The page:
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Assessment of cognitive impairment in long-term oxygen therapy-dependent COPD patients

Authors Karamanli H, Ilik F, Kayhan F, Pazarli AC

Received 10 May 2015

Accepted for publication 24 July 2015

Published 29 September 2015 Volume 2015:10(1) Pages 2087—2094


Checked for plagiarism Yes

Review by Single-blind

Peer reviewers approved by Professor Hsiao-Chi Chuang

Peer reviewer comments 2

Editor who approved publication: Dr Richard Russell

Harun Karamanli,1 Faik Ilik,2 Fatih Kayhan,3 Ahmet Cemal Pazarli4

1Department of Pulmonology, 2Department of Neurology, ³Department of Psychiatry, Faculty of Medicine, Mevlana University, Konya, Turkey; 4Department of Pulmonology, Elbistan State Hospital, Elbistan, Turkey

Background: A number of studies have shown that COPD, particularly in its later and more severe stages, is associated with various cognitive deficits. Thus, the primary goal of the present study was to elucidate the extent of cognitive impairment in patients with long-term oxygen therapy-dependent (LTOTD) COPD. In addition, this study aimed to determine the effectiveness of two cognitive screening tests, the Mini-Mental State Examination (MMSE) and the Montreal Cognitive Assessment (MoCA), for COPD patients and the ability of oxygen therapy to mitigate COPD-related deficits in cognitive function.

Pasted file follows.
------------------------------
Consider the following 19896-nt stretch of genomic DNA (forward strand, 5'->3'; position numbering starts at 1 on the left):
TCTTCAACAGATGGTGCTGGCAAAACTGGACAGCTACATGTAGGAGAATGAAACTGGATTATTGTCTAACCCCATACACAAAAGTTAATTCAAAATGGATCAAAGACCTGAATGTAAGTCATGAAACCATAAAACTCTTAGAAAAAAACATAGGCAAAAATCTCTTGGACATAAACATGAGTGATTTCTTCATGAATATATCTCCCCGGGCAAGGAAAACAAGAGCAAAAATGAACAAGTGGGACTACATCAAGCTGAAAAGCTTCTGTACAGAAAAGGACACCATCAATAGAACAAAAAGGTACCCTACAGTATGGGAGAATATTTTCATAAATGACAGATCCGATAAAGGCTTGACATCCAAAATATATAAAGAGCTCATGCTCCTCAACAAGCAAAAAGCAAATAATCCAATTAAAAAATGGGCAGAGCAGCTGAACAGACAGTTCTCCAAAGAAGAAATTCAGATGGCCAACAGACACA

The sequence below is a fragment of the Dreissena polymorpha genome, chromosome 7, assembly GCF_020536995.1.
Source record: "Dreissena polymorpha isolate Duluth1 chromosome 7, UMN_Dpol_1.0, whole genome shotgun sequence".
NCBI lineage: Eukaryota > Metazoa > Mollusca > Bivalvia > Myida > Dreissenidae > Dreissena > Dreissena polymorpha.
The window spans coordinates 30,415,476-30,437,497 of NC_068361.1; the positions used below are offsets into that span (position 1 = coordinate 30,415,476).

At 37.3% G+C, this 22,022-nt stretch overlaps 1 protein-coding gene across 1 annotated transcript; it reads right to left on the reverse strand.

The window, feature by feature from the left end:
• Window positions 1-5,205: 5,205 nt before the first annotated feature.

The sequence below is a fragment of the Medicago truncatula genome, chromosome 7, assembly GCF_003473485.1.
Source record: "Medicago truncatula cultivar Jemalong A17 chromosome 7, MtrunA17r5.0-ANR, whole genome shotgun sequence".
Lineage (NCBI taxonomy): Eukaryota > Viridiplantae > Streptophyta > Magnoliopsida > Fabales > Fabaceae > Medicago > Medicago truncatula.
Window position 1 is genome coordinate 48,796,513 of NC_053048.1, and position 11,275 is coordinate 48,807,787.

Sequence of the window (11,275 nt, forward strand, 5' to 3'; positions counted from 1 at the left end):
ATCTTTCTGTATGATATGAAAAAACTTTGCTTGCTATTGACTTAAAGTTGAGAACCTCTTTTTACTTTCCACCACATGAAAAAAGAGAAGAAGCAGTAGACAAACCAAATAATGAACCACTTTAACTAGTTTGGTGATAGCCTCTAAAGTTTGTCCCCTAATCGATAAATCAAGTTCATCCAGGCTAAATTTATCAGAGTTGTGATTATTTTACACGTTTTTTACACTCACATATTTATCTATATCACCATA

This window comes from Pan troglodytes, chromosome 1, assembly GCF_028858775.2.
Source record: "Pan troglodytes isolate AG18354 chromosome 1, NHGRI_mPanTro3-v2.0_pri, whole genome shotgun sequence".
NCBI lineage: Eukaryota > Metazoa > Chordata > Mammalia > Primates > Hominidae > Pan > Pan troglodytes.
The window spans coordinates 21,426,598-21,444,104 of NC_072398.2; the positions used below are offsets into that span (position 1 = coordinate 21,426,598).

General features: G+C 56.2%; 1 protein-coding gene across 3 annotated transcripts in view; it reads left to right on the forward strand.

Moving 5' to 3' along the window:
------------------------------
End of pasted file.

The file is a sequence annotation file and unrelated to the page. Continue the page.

Methods: The present study enrolled 45 subjects: 24 nonuser and 21 regular-user LTOTD-COPD patients. All subjects had a similar grade of education, and there were no significant differences regarding age or sex. The MoCA (cutoff: <26 points) and MMSE (cutoff: ≤24 points) scores were compared between these two groups.
Results: The nonuser LTOTD-COPD group had a significantly lower MoCA score than that of the regular-user LTOTD-COPD group (19.38±2.99 vs 21.68±2.14, respectively) as well as a significantly lower MMSE score. Moreover, the absence of supplemental oxygen therapy increased the risk of cognitive impairment (MoCA, P=0.007 and MMSE, P=0.014), and the MoCA and MMSE scores significantly correlated with the number of emergency admissions and the number of hospitalizations in the last year.
Conclusion: In the present study, the nonuser LTOTD-COPD group exhibited a significant decrease in cognitive status compared with the regular-user LTOTD-COPD group. This suggests that the assessment of cognitive function in nonuser LTOTD-COPD patients and the use of protective strategies, such as continuous supplemental oxygen treatment, should be considered during the management of COPD in this population. In addition, the MoCA score was superior to the MMSE score for the determination of cognitive impairment in the nonuser LTOTD-COPD patients.

Keywords: COPD, long-term oxygen therapy-dependent, cognitive impairment

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